Favorite Childhood Book:

Anything Dr. Seuss. I was fascinated by the made-up words and rhymes. I also loved Nancy Drew. My aunt gave me five Nancy Drew books one year for my birthday and I was so excited I could hardly stand it.

Childhood Hero:

No doubt about it, my daddy. He was tall, strong, funny, compassionate, humble, and the most exemplary follower of Christ I've ever known.

Favorite Childhood Pastime:

When I was nine, Daddy built an in-ground, heated, gunite swimming pool in our back yard. I loved swimming all afternoon and into the evening. He also bought an old pinball machine and put it in our garage. One rainy summer, I entertained myself trying to surpass my personal best on the pinball machine.

Messy or Organized Child?

I was organized in a messy sort of way. One summer, a friend and I set up a Barbie house we designed under the edge of my bed. We played Barbies all summer and the sweet lady who cleaned our house graciously cleaned around my mess.

Anything else you would like to tell readers about your childhood or about current life (including activities or conference teaching?)

My current life is very much a balancing act. My mother is 87 and still lives in her home, although she no longer drives. My days are spent juggling her transportation and other needs, "doing" for my husband and senior-in-high-school son and senior-in-college daughter, and squeezing in writing as often as possible. I co-lead a local writing group, sing in the choir at church, write for the church web site and magazine, and teach at the Glorieta and Blue Ridge conferences. Jim and I will celebrate our 27th anniversary in November. We met 28 years ago in the Single's Department at church.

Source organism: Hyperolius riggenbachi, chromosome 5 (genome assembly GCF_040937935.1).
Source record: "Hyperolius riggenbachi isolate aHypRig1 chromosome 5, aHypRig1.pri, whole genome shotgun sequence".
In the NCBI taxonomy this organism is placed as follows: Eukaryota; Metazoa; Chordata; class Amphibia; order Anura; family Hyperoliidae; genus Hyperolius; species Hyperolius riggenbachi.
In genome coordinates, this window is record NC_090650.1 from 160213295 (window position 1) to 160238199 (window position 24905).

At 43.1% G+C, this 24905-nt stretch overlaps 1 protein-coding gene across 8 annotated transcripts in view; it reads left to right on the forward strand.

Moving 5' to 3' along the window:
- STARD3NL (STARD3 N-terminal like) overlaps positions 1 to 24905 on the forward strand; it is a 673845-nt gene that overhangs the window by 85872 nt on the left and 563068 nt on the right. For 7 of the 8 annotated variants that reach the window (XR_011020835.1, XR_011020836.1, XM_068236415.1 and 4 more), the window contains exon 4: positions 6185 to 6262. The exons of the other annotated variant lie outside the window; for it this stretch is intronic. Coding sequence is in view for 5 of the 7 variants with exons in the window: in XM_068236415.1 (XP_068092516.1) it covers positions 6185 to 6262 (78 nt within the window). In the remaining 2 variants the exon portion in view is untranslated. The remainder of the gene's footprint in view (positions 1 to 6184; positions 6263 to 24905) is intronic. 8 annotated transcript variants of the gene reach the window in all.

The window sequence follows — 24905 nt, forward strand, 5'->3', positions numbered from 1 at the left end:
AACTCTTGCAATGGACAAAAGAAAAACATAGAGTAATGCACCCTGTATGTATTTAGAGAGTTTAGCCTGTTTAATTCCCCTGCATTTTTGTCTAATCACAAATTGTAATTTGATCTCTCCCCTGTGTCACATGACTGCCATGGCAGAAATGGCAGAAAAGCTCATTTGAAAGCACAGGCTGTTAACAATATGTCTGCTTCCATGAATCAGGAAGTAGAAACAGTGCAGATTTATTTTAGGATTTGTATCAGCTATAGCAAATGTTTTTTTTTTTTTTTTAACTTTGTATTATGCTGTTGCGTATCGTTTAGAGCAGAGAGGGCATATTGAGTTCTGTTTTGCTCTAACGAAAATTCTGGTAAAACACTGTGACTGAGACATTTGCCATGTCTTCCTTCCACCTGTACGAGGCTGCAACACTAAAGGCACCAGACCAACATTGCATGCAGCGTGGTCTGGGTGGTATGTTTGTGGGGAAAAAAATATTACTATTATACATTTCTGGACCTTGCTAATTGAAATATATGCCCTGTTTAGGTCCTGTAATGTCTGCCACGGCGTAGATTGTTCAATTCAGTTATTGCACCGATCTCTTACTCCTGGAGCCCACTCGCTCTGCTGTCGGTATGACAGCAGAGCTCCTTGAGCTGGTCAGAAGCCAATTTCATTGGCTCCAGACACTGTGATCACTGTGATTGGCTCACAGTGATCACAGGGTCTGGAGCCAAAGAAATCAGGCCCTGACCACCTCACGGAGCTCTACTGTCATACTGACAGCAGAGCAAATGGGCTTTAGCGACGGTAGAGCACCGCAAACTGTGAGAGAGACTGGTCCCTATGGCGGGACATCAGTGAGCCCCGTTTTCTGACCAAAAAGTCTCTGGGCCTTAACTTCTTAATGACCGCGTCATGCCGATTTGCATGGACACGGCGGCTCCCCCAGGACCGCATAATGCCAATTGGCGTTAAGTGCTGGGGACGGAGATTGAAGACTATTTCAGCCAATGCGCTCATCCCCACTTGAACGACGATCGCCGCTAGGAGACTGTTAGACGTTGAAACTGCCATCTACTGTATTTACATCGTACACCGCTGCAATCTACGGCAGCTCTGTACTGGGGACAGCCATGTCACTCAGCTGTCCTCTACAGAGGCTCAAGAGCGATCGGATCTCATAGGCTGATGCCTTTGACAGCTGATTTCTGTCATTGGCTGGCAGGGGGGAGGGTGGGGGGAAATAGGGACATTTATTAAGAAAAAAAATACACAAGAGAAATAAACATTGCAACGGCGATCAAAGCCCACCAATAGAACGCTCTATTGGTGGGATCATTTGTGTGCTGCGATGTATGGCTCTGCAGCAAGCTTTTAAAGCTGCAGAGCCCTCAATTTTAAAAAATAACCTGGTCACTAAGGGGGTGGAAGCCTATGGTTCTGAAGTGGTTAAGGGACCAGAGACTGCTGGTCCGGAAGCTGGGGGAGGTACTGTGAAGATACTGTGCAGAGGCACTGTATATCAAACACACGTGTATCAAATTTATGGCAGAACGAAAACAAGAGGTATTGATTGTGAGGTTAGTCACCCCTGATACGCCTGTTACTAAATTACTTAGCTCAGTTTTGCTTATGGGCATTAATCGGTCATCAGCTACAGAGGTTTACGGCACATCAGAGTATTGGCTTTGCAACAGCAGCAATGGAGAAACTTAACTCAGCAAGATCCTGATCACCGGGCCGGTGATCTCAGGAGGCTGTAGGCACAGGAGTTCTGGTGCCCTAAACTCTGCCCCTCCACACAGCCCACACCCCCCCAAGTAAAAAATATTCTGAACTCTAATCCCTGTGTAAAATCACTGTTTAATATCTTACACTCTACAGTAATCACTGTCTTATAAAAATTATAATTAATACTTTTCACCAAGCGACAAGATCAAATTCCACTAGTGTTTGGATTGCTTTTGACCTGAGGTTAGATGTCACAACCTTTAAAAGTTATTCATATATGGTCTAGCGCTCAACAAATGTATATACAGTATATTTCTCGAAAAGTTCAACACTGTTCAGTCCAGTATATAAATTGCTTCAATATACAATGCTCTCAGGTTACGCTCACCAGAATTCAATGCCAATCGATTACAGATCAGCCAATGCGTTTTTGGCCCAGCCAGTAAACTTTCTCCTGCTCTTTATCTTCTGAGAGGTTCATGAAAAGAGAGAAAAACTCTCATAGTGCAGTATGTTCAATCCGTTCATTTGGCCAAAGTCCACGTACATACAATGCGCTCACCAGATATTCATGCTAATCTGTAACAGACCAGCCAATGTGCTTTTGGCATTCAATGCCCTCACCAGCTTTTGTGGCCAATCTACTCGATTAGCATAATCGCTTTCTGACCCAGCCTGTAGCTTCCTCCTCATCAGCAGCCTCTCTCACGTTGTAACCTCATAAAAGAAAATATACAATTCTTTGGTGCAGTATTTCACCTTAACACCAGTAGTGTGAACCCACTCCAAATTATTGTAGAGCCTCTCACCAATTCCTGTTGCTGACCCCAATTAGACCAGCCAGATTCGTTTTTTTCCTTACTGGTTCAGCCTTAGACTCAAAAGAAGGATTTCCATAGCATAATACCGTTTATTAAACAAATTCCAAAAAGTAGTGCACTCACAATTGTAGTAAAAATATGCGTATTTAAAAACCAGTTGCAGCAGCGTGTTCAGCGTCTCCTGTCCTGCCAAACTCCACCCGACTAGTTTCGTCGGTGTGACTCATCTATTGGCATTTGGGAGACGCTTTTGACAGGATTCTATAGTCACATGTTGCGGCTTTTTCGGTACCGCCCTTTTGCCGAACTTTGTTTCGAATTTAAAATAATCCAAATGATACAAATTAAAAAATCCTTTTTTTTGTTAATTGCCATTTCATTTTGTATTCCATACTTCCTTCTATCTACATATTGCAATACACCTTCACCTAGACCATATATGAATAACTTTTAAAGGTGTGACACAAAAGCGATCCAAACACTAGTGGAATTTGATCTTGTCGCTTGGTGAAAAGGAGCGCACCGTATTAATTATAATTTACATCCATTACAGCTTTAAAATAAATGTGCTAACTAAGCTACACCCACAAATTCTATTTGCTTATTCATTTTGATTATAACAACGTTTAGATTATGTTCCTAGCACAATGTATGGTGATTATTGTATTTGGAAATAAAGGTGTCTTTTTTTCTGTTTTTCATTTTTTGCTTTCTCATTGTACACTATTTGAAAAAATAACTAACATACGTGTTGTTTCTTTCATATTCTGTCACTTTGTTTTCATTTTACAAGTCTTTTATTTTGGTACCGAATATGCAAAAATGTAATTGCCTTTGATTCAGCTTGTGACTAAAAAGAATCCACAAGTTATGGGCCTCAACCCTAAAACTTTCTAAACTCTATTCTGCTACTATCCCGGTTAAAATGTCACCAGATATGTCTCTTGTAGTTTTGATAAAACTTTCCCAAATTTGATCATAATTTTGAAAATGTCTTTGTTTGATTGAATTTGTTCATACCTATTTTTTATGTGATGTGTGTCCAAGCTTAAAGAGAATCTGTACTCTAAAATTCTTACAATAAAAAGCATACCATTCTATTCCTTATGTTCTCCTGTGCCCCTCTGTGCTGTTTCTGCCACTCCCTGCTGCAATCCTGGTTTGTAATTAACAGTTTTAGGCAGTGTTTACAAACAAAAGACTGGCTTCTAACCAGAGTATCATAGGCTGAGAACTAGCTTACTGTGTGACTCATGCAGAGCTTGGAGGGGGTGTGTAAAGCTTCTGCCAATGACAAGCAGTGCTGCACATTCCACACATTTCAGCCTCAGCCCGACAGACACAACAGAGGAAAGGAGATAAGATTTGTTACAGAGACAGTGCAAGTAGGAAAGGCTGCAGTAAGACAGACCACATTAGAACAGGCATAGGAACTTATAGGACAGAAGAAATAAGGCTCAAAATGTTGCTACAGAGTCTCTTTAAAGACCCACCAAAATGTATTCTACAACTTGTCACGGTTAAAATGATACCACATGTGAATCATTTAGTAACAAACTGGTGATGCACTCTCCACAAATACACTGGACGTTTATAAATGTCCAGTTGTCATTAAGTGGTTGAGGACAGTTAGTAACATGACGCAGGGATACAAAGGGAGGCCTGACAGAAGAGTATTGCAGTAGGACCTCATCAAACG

Candy Arrington is a Contributing Writer for Focus on the Family's Focus on Your Child parenting newsletters. Additional publishing credits include: Marriage Partnership, Today's Christian, Discipleship Journal, The Upper Room, Encounter, The Lookout, Christian Communicator, Advanced Christian Writer,, and Writer's Digest. A graduate of Wofford College with a B.A. degree in English, Candy finally realized her love of words, years of journaling, and stories that danced in her head, begging to be written, were all part of God's call on her life to write for publication.